From the National Geographic Endeavour in Galápagos
Jul 5, 2012 - National Geographic Endeavour
Santa Cruz Island
Santa Cruz Island is the second largest of the Galápagos. It is home to the Galápagos National Park Service and the Charles Darwin foundation. These institutions are charged with protecting the environment. Scientific research is carried out in fields like geology, marine biology, herpetology, etc. in order to better understand the value of each species of plants and animals.
In the morning we paid a visit to the Darwin Research Station. Here we found our first giant tortoises. They come from different islands and all of them are under a captive breeding program that started in the late sixties. The breeding program has been successful. Over the years entire tortoise populations have been restored.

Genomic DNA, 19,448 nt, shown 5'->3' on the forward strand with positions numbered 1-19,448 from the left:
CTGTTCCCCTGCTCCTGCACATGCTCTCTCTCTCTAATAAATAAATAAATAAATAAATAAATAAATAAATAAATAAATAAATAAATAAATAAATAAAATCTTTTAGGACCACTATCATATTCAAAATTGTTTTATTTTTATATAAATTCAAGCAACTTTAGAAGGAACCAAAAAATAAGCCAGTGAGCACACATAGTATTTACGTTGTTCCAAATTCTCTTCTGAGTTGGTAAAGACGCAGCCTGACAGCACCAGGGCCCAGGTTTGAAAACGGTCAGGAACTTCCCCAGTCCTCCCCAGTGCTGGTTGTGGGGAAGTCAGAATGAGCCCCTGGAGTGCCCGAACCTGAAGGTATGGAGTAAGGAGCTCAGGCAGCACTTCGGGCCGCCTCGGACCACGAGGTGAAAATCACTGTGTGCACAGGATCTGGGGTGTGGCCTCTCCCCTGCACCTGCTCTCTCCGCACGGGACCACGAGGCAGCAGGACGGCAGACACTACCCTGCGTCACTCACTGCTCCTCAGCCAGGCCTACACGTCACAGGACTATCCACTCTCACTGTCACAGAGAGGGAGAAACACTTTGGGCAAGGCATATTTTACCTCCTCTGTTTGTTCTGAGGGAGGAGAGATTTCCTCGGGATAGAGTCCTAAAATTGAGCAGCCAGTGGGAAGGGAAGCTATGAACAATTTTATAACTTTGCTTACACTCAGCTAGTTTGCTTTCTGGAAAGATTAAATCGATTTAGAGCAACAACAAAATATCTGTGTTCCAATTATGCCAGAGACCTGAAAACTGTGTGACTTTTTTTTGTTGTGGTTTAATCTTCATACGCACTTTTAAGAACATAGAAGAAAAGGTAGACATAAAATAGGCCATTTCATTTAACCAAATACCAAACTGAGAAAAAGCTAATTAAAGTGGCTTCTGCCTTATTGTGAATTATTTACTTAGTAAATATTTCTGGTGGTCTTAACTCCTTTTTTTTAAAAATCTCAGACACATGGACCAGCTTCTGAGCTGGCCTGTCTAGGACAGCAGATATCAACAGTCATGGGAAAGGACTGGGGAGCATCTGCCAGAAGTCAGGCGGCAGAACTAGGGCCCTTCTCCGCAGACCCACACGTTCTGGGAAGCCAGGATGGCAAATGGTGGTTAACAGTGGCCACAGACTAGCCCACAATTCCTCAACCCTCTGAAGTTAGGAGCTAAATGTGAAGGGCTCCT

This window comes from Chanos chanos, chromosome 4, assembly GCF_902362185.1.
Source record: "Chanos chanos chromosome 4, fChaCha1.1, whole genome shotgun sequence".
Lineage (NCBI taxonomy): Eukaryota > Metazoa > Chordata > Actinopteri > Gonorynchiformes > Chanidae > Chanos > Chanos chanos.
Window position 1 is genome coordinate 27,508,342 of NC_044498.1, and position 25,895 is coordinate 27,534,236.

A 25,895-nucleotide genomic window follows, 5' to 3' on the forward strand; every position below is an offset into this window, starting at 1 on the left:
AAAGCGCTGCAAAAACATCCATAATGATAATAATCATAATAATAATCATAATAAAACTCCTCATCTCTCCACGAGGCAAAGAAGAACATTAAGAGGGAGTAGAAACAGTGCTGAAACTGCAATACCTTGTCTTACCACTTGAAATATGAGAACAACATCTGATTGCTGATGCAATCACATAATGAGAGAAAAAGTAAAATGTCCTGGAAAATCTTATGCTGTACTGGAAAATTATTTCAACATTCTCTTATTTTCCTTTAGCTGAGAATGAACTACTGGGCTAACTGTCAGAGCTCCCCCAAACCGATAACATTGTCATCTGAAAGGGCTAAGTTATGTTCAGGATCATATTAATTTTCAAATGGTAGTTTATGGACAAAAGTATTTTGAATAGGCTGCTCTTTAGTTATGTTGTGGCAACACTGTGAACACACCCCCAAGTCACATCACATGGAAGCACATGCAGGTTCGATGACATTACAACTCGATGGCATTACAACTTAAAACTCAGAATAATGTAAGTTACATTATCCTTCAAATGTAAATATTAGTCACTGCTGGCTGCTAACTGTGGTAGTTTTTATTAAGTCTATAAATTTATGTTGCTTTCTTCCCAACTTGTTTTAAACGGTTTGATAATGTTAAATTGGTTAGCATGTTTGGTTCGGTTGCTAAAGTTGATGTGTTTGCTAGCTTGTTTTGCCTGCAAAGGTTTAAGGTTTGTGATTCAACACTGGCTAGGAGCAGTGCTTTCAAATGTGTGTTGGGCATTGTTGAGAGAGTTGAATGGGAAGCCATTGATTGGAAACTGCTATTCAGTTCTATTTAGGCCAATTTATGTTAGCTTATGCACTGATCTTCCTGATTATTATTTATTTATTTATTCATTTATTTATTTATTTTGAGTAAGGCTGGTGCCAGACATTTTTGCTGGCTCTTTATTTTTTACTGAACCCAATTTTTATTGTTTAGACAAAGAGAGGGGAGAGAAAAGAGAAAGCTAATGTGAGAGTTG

At this time of the year the forest is lush and the grass is green. These conditions are right for giant tortoises; this means lots of food and opportunities for breeding. Here at the tortoise reserve we explored the forest and a lava tube.
Lava tubes are common on the islands and they are the signs of the violent volcanic past of the archipelago. These formations are the remnants of large rivers of fiery lava.
Later on as we explored forest and grassland we found several giant tortoises grazing. The season is changing and the highlands are turning cool with a layer of mist locally known as Garúa. The Garúa is actually a misty rain that will keep the vegetation in top condition to benefit the iconic giant tortoises.
What a great day on Santa Cruz!